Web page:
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Is going to a Caribbean medical school worth it?

Discussion in 'What Are My Chances?' started by khoshgel, Dec 1, 2008.

  1. khoshgel

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    If anyone knows for sure ,after graduate from Caribbean medical school would you be able to do your residency and then work in California or not?
     
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  3. Decicco

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    Yes, but that's a lot of ifs. So long as you graduate and get through residency in the states, you can practice wherever you'd like. I would not recommend this route unless you have exhausted all US-MD posibilities (including SMP, retaking MCAT, etc) and only if you are considering a good Caribbean school like SGU or Ross. Even then, recognize that this is going to be an uphill battle. Good luck.
     
    #2 Decicco, Dec 1, 2008
    Last edited: Dec 1, 2008
  4. UNMorBUST

    UNMorBUST Mystery Man
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    This has been discussed many times. Use the search function to learn more why you wait for responses.
     
  5. JaggerPlate

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    I'd be particularly careful about CA, and make sure you go to one like Ross - which modeled itself to be accredited by CA so it's students can practice there. The reason why is that CA is one of FEW states that requires physicians to complete their clinicals in the same country they received their pre-clinical education in order to receieve a license to practice in the state. For example, a while back, people used to go through a program in Poland that did two years pre clinical over there and then came to the US for clincials and the doctors couldn't get licensed in CA. There is a similiar situation happening with an Australian med school's program right now. Ross got around this by becoming accredited through CA or something like this. However, I assume that all the big 4 are covered from this sort of thing ... but double check.

    As far as being 'worth it.' Remember, some Carribean schools are known for taking your money, knowing you can't hack it, and will leave you out to dry. Others, like SGU, Ross etc ... are established schools and if you can do it ... you'll get there. Remember that the schools have large drop out rates and to make sure you're dedicated and don't become part of this statistic. I just want to say, in closing, that I'm not trying to bash Carribean med schools 1% ... I apologize in advance if any of my advice is off or seems offensive ... it wasn't my intent.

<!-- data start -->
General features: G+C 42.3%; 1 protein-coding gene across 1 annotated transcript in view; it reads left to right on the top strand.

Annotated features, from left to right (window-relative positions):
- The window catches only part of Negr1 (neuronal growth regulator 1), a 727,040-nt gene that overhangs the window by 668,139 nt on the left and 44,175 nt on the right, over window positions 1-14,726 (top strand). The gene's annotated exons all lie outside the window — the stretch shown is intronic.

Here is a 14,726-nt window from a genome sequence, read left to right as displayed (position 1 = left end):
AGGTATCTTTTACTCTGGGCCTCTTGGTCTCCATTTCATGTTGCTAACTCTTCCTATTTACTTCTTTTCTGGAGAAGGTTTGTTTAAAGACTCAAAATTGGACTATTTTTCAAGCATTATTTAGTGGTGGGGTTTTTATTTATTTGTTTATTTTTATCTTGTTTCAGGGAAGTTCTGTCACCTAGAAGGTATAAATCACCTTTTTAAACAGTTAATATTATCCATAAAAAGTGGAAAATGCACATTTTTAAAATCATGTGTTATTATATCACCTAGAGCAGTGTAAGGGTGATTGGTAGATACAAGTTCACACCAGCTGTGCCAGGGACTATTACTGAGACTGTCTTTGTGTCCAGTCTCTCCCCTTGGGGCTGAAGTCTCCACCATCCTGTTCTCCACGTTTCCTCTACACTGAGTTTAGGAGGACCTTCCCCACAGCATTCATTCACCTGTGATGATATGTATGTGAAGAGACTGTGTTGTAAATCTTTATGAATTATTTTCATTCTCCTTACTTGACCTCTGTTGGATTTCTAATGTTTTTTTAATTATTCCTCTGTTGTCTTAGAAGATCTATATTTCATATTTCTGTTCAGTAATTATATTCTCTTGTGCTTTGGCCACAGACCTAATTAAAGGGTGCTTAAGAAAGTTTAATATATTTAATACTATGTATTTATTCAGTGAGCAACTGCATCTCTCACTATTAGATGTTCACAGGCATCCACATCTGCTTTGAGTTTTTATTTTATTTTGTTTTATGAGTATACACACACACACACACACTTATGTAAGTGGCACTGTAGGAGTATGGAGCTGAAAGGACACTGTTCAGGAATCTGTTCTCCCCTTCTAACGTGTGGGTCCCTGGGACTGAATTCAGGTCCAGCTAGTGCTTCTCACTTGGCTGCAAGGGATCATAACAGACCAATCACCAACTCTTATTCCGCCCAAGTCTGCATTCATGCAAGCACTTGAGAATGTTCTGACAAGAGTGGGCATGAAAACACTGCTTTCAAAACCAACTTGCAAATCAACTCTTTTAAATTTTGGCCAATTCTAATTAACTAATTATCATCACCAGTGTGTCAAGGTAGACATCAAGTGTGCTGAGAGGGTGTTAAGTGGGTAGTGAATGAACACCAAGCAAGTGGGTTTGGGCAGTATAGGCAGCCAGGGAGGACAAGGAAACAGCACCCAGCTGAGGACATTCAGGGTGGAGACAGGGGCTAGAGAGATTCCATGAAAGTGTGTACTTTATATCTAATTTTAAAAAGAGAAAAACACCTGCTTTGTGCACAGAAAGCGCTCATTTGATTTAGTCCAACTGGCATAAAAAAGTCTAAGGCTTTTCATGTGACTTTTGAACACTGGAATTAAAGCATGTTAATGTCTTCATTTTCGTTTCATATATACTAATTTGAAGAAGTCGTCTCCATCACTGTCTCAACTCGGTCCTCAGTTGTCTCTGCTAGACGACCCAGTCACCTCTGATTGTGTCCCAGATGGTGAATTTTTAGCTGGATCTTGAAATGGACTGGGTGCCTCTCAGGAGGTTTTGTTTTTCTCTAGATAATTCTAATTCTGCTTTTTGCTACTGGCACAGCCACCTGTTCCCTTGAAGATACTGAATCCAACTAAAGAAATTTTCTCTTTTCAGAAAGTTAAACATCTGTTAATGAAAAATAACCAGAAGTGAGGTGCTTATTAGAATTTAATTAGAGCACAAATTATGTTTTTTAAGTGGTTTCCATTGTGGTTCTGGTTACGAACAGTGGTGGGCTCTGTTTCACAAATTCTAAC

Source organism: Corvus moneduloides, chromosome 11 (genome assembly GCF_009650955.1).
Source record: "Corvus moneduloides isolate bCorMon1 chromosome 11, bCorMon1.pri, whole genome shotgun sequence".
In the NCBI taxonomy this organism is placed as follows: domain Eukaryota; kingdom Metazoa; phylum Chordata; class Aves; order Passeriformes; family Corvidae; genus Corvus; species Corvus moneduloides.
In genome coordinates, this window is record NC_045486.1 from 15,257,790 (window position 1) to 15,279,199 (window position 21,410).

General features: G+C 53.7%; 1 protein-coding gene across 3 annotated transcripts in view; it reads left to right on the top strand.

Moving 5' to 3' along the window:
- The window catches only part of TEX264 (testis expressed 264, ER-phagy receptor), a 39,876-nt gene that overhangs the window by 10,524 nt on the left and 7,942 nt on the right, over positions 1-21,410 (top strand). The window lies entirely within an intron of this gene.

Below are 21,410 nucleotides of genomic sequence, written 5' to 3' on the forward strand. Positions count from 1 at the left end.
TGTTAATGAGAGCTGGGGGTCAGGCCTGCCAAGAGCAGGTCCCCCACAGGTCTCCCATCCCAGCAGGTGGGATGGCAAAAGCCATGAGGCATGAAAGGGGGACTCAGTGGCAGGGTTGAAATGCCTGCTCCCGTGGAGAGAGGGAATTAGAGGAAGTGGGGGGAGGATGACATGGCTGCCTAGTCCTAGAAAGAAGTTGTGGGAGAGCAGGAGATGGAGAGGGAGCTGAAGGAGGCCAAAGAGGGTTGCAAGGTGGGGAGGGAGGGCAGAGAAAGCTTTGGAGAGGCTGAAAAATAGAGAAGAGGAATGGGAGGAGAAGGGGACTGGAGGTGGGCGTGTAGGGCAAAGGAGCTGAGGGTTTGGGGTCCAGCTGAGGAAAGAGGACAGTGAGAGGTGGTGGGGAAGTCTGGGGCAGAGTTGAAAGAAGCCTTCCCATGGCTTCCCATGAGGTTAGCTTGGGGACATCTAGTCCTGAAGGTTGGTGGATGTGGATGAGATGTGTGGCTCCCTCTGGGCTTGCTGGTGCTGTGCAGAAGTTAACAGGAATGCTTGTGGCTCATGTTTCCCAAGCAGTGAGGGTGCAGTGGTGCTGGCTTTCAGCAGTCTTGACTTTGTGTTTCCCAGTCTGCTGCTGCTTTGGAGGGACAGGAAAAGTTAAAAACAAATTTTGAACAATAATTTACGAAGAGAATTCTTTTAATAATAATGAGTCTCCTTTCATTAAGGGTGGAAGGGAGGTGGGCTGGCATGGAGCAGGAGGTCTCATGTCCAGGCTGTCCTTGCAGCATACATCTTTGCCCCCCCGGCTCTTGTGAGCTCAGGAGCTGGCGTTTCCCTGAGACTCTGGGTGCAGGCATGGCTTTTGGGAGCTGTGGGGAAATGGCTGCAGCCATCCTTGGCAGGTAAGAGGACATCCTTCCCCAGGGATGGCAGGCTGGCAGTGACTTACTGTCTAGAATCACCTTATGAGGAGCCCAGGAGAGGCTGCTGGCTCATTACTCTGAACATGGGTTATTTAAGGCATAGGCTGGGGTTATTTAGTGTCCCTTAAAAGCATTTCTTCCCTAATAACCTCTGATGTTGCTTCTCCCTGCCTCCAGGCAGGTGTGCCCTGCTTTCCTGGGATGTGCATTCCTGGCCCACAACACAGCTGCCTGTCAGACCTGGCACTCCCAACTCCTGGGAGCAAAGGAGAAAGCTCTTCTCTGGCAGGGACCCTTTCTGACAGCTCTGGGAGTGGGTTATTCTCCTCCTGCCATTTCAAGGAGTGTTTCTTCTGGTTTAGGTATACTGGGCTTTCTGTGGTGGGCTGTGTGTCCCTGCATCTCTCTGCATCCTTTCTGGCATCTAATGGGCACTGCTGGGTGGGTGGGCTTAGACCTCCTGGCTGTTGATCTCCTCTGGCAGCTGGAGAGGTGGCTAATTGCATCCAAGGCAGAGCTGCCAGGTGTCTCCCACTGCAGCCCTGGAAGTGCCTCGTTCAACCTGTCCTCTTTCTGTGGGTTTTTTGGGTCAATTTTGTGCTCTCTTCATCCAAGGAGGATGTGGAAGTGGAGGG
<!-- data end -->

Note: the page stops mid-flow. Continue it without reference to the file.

6. GoSpursGo

    GoSpursGo Allons-y!
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    In general, I agree with the sentiment that all other avenues to a US-MD, and even a DO, should be explored before going Carrib. Even the "good" ones like Ross and SGU have higher than normal attrition rates, and the lower ones just don't give a damn about you beyond the money you give them. Furthermore, the future of the Carrib med schools as a viable path is questionable, since allopathic med schools are increasing admissions while the number of residency spots is staying the same-this means that in the future, there will be less residency spots left over for international students.

    I'd rather spend the an extra 2-4 years straightening out my application and getting in to a low-tier allo school or an osteo school than go Carrib; the odds are just so risky in that situation. For some, it's the best option available because they will never be able to bring up their GPA high enough to be competitive, but the vast majority of people, IMO, should just put in the time to bring it up.
     
  7. JaggerPlate

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    You bring up an interesting point regarding the clamp on future residencies with size increases and new US schools in the future. There is no doubt that FMGs are going to get hit with this the worst. I agree that DO is an option - for most people - that I believe should be explored before Caribbean MD schools. If for no other reason that the fact that DOs do have their own residencies that only DO students can apply for. They definitely aren't are numerous as they should be ... but it's always that extra option. Good luck OP!!
     
  8. Mobius1985

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    If you go to the International Medical Forum area, and read about Caribbean grads, you'll see that of those who do graduate despite the high attrition rate, only 50% match into residency in the US. This is a dismal statistic, considering 95% of MD and DO entering students go on to graduate and match in the US.

    see: http://forums.studentdoctor.net/forumdisplay.php?f=90
     

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